Sequela: An aftereffect of a disease, condition or injury. Also called a “late effect.”

Specificity: In this context, “specificity” is a term used to describe choosing the diagnosis code that is the most descriptive possible given the available provider documentation.

V.5010: An electronic data reporting format scheduled replacing V.4010 on Jan. 1, 2012. Electronic testing of transactions using V.5010 commenced on Jan. 1, 2011. This new data format is required because the new ICD‐10‐CM codes are comprised of up to 7 alpha numeric characters and the old data format currently in use (v.4010) is unable to accommodate ICD‐10‐CM. (On Nov 17, 2011 CMS announced a 90‐Day period of enforcement discretion.)

W.E.D.I.: Comprised of a cross section of the health care industry, the Workgroup for Electronic Data Interchange (WEDI) is the leading authority on the use of Health IT to improve healthcare information exchange in order to enhance the quality of care, improve efficiency and to reduce costs of the American healthcare system. Formed in 1991 by the Secretary of Health and Human Services (HHS), WEDI was named in the 1996 HIPAA legislation as an advisor to HHS and continues to fulfill that role today.

WHO: World Health Organization is made up of representatives from numerous
countries that create policy and develop health programs to be adopted on a
world‐wide basis. The WHO developed ICD‐10.

Verify Texas Medicaid Eligibility

February 7, 2013

Each person approved for Medicaid benefits gets a Your Texas Benefits Medicaid card. However, having
a card does not necessarily mean the patient has current Medicaid coverage. You must still verify
eligibility. There are several ways to do this:

• Swipe the patient’s Your Texas Benefits Medicaid card through a standard magnetic card reader,
if your office uses that technology.

• Search for the patient using http://www.YourTexasBenefitsCard.com, a secure website with a variety
of useful features for Medicaid providers.

• Use TexMedConnect on the TMHP website at http://www.tmhp.com.

• Call the Your Texas Benefits provider helpline at 1-855-827-3747.

• Call Provider Services at the client’s medical or dental plan.

Important: Do not send patients who forgot or lost their cards to an HHSC benefits office for a paper
form. They can get a new card mailed to them by calling 1-855-827-3748. Medicaid members also can go
online to order new cards or print temporary cards. For instructions, visit http://www.YourTexasBenefits.com
and click Learn more about the Your Texas Benefits Medicaid card.

EHR Incentive Payment Audits

January 31, 2013

EHR Incentive Payment Audits

The Health Information Technology for Economic and Clinical Health (HITECH) Act of 2009 authorized the implementation of the Texas Medicaid Electronic Health Record (EHR) Incentive Program. The Medicaid/CHIP Division of the Texas Health and Human Services Commission (HHSC) began making incentive payments to eligible providers and eligible hospitals in 2011 for the adoption, implementation, upgrade, and meaningful use of certified electronic health record technology.

The HITECH Act requires states to conduct audits of payments to providers and hospitals participating in the incentive program. HHSC has contracted with the CPA firm of Davila, Buschhorn & Associates, P.C. to conduct audits of incentive payments on behalf of the State.

Representatives of Davila, Buschhorn & Associates, P.C. will be contacting providers who have been selected for audit. If you receive a notice of audit, please respond within ten (10) days with all requested information. The information you provide will be used for the sole purpose of the Texas Medicaid EHR Incentive Program audits.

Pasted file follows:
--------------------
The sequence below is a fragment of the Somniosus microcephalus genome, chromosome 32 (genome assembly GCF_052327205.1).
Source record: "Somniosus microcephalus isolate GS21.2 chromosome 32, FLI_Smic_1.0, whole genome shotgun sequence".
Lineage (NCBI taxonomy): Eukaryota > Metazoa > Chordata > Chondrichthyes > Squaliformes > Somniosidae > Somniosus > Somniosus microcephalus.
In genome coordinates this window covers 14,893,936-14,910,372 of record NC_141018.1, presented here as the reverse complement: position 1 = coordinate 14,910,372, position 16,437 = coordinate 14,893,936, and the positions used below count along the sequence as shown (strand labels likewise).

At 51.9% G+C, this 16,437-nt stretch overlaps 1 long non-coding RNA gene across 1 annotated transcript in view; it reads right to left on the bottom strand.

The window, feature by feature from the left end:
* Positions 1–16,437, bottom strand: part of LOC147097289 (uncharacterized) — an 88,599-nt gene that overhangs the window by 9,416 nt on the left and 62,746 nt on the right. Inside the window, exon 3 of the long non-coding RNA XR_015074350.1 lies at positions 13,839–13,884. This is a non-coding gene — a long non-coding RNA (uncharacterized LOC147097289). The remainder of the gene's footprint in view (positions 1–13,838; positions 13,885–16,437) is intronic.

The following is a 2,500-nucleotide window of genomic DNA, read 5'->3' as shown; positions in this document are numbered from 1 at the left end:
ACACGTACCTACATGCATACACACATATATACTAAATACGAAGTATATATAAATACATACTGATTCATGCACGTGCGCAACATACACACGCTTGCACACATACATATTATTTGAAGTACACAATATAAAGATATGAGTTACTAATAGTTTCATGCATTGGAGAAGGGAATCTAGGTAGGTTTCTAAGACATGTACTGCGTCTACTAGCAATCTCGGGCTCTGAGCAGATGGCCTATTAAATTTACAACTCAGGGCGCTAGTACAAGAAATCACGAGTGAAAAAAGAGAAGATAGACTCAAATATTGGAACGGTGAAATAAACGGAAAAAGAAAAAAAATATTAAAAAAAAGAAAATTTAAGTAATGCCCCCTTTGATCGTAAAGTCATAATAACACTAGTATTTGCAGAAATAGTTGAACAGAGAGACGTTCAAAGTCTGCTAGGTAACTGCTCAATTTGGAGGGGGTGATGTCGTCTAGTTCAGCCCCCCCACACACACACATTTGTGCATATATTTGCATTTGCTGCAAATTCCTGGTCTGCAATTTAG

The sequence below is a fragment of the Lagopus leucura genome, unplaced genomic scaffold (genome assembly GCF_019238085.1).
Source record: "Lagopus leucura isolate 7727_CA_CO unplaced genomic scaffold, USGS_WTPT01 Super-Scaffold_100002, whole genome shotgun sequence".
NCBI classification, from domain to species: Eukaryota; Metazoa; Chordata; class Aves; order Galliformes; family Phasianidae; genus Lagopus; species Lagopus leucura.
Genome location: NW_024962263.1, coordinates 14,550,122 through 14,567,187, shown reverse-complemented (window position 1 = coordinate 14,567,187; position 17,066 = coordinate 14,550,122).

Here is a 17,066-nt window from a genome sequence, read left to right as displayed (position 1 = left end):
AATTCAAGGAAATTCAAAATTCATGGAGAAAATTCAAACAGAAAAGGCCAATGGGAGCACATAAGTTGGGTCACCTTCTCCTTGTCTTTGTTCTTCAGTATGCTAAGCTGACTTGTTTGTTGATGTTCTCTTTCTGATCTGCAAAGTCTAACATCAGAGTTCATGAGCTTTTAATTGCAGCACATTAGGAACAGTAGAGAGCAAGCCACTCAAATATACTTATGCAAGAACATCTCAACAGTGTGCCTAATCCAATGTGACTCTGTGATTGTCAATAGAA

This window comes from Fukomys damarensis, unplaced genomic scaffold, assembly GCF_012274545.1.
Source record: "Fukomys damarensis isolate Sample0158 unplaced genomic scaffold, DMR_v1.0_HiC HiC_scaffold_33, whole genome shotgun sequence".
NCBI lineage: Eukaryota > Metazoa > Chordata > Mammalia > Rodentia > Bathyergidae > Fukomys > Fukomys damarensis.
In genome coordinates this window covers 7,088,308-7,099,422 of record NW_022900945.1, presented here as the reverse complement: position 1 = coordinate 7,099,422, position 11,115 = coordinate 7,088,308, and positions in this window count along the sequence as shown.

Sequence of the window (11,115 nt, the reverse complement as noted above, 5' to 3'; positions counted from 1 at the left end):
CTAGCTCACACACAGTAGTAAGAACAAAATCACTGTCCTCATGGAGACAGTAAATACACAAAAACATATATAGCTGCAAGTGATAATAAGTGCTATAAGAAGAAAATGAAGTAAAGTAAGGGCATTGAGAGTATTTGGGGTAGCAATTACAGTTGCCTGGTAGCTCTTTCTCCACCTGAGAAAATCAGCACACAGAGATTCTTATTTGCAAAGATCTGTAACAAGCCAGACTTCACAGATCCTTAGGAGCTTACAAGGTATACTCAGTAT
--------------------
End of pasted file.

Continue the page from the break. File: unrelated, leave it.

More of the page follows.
Steps to Avoid EHR Incentive Payment Delays

January 24, 2013

Eligible professionals who want payments assigned directly to them must have Social Security number on file with TMHP

Eligible professionals (EPs should be aware of the following before beginning enrollment in the Texas Medicaid Electronic Health Record (EHR) Incentive Program:

If you will be assigning the incentive payment to yourself, your Social Security number (SSN) MUST be on file with TMHP and linked to your Texas Provider Identifier (TPI).

To verify that your SSN is on file with TMHP, send an email to HealthIT@tmhp.com with your name and individual National Provider Identifier (NPI).

If your SSN is not on file with TMHP before you begin your enrollment in the program, your incentive payment will be delayed.

EHR Incentive Program Overview

January 17, 2013

Under the provisions of the HITECH Act, State Medicaid programs are establishing EHR Incentive Programs.  These programs provide for incentive payments to certain health care professionals and hospitals that meet specific eligibility requirements when they adopt, implement, and meaningfully use certified EHR technology. To be eligible for incentive programs, health care professionals and hospitals must fall within the defined classifications and meet minimum Medicaid patient volume thresholds. Providers can determine whether they are eligible at this link.

Eligible professionals and hospitals must also meet meaningful use criteria.  Over time, meaningful use criteria will be broadened.  Minimally, a meaningful user of certified EHR technology must meet these three requirements:

  • Demonstrate use of certified EHR technology in a meaningful manner, including e-prescribing
  • Demonstrate connectivity to other providers to improve access to the full view of a patient’s health history
  • Use certified EHR technology to submit, in a form and manner specified by the Secretary of HHS, information on clinical quality measures and other measures